What is Vitamin Methylation and What Does It Do for You?
Methylation is a crucial biochemical process that takes place every second in your body. A few years ago, it was not a common term to hear. But today, there is increasing awareness around the importance of this process.
What is Vitamin Methylation?
Methylation is a chemical reaction that happens billions of times every day. During methylation, a single carbon and three hydrogen atoms attaches to another molecule. This subtle, daily process is required to keep you healthy and vibrant.
What does methylation do for you?
Methylation controls a number of biological activities, including:
- Repairing genetic material - the DNA and genetic expression
- Keeping inflammation under control
- Managing homocysteine, a compound that can damage blood vessels
- Neutralizing toxic substances
- Producing energy from food
- Regulating and optimizing the immune response
- Balancing mood and brain chemicals
- Repairing cells damaged by oxidation (free radicals)
Overall, you need methylation for a wide range of metabolic functions.
What happens when methylation is interrupted?
Your body relies on a dependable stream of methyl donors from specific foods to support the methylation process. The four important components needed for methylation are methionine (an amino acid) and the B vitamins: methylfolate (B9), B6, and B12.
If you don’t have enough methyl groups, or if there is a lapse or break in the methylation process, your health can suffer. Studies clearly link autoimmune conditions to improper methylation1.
What signs tell that you have poor methylation?
Unfortunately, there are no tell-tale signs for poor methylation.
However, if the following describes you, it is safe to assume you may be at risk of poor methylation:
- You eat a lot of processed foods
- Your menu includes fewer nutrient-rich plants
- You experience chronic fatigue or fibromyalgia.
What factors affect methylation?
Poor nutrition: To get enough B6, B12, betaine, and folate, you need to eat plenty of leafy greens, fruits, whole grains, beans, and other veggies. If your diet lacks dark leafy greens, and is predominantly meat-based, it may contribute to poor methylation. In addition to this, if you take too much animal protein, sugar, alcohol, coffee, and saturated fat, it may also deplete the B vitamins.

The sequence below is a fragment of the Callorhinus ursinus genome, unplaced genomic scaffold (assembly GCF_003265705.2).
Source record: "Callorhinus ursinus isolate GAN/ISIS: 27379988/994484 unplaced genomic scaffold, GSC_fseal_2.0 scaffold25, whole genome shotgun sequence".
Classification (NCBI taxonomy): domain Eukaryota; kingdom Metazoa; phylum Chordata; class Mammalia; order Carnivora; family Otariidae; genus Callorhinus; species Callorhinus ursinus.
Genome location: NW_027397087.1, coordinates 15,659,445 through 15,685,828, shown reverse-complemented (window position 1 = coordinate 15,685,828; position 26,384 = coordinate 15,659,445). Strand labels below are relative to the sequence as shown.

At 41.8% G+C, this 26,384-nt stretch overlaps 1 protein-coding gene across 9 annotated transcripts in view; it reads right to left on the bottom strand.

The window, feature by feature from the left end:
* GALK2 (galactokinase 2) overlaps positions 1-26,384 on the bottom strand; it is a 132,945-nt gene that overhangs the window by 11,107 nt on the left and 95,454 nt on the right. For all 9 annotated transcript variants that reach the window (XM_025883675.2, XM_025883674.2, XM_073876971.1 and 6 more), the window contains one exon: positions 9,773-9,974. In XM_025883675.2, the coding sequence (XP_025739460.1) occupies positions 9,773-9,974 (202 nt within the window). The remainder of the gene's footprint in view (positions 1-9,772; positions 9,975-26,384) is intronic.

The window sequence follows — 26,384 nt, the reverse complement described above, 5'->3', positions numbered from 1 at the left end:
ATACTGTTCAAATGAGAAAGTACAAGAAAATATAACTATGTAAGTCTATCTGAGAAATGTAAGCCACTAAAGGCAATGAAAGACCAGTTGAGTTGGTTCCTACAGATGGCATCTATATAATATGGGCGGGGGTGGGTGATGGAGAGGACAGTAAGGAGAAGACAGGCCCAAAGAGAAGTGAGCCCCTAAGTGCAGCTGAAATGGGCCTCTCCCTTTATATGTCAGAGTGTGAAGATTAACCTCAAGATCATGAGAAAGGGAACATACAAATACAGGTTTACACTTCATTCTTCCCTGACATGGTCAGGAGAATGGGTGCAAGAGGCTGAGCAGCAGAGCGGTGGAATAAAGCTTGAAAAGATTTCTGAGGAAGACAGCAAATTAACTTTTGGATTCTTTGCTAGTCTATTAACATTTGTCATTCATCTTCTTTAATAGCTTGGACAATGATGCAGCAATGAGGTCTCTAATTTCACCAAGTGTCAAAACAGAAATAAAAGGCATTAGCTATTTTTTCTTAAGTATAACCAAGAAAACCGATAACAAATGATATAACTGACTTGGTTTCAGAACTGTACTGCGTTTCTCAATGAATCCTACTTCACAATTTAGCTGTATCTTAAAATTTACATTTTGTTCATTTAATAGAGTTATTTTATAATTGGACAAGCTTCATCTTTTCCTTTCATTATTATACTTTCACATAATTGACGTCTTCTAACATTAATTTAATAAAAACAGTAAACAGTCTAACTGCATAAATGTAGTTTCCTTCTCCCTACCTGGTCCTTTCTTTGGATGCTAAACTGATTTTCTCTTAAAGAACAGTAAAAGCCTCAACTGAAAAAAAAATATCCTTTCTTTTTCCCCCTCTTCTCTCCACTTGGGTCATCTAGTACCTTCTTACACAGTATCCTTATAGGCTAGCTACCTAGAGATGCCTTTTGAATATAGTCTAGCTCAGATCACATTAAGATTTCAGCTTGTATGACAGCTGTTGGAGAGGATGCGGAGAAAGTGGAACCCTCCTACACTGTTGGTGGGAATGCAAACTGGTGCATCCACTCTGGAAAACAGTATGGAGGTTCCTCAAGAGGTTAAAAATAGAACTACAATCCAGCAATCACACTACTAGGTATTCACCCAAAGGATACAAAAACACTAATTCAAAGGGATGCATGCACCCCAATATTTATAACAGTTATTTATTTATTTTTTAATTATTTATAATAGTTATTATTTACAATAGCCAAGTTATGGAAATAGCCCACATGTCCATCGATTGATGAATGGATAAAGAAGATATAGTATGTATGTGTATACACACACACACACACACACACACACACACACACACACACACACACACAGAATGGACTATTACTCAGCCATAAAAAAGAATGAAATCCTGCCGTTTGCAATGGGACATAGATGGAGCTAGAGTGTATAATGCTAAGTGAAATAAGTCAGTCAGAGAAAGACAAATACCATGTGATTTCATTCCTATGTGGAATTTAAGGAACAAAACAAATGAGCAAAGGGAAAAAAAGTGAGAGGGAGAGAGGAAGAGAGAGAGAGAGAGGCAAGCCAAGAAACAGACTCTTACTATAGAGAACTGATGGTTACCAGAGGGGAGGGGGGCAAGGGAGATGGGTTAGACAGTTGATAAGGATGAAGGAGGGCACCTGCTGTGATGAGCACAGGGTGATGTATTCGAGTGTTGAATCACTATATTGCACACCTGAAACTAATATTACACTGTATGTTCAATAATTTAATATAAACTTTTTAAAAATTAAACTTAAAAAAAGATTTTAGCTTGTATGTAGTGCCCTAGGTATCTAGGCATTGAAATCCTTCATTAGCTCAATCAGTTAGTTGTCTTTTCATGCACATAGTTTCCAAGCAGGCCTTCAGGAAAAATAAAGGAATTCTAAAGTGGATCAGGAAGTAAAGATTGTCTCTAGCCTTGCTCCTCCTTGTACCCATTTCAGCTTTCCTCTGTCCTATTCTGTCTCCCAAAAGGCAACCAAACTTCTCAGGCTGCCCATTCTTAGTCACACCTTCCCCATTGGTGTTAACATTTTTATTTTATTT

Heavy pollution/ smoking: Exposure to carbon monoxide from smoke and heavy pollutants (automobile, coal, and other industries) can inactivate vitamin B6, which is key for proper methylation. Studies show that other environmental factors, such as UV radiation2 and high temperatures, can also contribute to impaired methylation.
Medications: Certain drugs, such as oral contraceptives, acid blockers, medications used for seizures, can affect the B vitamin levels and proper methylation.
Aging: Aging and other conditions that can reduce stomach acid can interrupt with B12 absorption from food, which has an impact on the methylation process.
Genetics: People with the MTHFR gene mutation have trouble with the methylation process, even If there is adequate folate in their diet. It is estimated that about 40% may have this mutation3. The MTHFR gene instructs your body to make an enzyme called methylenetetrahydrofolate reductase (MTHFR), which is necessary to convert folic acid (vitamin B9) into methyl folate, the active form of vitamin B9 in the body.
A proper diet that provides enough B vitamins and supplementation with activated folate, B12, and other methyl supportive nutrients can help restore a healthy methylation process.
NATURELO multivitamins and B Complex vitamins provide crucial B vitamins in their active, methylated forms so that they are ready for the body to use without having to go through extra metabolic steps. This includes active methyl folate (5-MTHF), which can be used by the body even if you have the MTHFR gene mutation, as well as active B6 (P-5-P) and B12 (Methylcobalamin) to support the methylation process.
1. DNA methylation and autoimmune disease, 2003 Oct;109(1):72-9
2. DNA methylation dynamics in aging: how far are we from understanding the mechanisms?, September 2018
3. A Genetic Mutation That Can Affect Mental & Physical Health, Sep 05, 2014